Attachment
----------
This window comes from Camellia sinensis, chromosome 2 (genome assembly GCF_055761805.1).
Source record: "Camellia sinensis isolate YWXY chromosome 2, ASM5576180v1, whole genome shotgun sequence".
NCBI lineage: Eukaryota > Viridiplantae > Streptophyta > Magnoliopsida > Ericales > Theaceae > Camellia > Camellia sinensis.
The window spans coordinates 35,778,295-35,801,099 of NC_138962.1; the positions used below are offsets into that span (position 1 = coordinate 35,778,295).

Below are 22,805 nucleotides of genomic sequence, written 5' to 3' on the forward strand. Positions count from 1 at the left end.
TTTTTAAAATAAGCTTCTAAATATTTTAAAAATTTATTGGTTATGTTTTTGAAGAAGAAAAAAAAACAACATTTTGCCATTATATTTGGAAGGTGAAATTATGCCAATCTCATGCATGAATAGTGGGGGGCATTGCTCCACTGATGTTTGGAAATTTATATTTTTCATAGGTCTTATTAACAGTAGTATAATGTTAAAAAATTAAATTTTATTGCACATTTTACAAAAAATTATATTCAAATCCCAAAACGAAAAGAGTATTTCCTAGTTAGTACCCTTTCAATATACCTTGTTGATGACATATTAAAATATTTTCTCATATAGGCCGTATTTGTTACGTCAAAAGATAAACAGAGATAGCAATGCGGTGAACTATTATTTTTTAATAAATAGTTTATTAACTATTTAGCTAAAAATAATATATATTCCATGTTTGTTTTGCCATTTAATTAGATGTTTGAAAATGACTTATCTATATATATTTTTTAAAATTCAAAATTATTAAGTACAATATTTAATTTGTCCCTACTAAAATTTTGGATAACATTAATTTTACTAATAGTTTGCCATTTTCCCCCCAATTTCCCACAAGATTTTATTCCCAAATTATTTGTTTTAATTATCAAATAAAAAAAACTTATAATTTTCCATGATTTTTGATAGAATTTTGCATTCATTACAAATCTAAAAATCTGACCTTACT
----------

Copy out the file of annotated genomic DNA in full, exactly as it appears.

This window comes from Camellia sinensis, chromosome 2 (genome assembly GCF_055761805.1).
Source record: "Camellia sinensis isolate YWXY chromosome 2, ASM5576180v1, whole genome shotgun sequence".
NCBI lineage: Eukaryota > Viridiplantae > Streptophyta > Magnoliopsida > Ericales > Theaceae > Camellia > Camellia sinensis.
The window spans coordinates 35,778,295-35,801,099 of NC_138962.1; the positions used below are offsets into that span (position 1 = coordinate 35,778,295).

Below are 22,805 nucleotides of genomic sequence, written 5' to 3' on the forward strand. Positions count from 1 at the left end.
TTTTTAAAATAAGCTTCTAAATATTTTAAAAATTTATTGGTTATGTTTTTGAAGAAGAAAAAAAAACAACATTTTGCCATTATATTTGGAAGGTGAAATTATGCCAATCTCATGCATGAATAGTGGGGGGCATTGCTCCACTGATGTTTGGAAATTTATATTTTTCATAGGTCTTATTAACAGTAGTATAATGTTAAAAAATTAAATTTTATTGCACATTTTACAAAAAATTATATTCAAATCCCAAAACGAAAAGAGTATTTCCTAGTTAGTACCCTTTCAATATACCTTGTTGATGACATATTAAAATATTTTCTCATATAGGCCGTATTTGTTACGTCAAAAGATAAACAGAGATAGCAATGCGGTGAACTATTATTTTTTAATAAATAGTTTATTAACTATTTAGCTAAAAATAATATATATTCCATGTTTGTTTTGCCATTTAATTAGATGTTTGAAAATGACTTATCTATATATATTTTTTAAAATTCAAAATTATTAAGTACAATATTTAATTTGTCCCTACTAAAATTTTGGATAACATTAATTTTACTAATAGTTTGCCATTTTCCCCCCAATTTCCCACAAGATTTTATTCCCAAATTATTTGTTTTAATTATCAAATAAAAAAAACTTATAATTTTCCATGATTTTTGATAGAATTTTGCATTCATTACAAATCTAAAAATCTGACCTTACT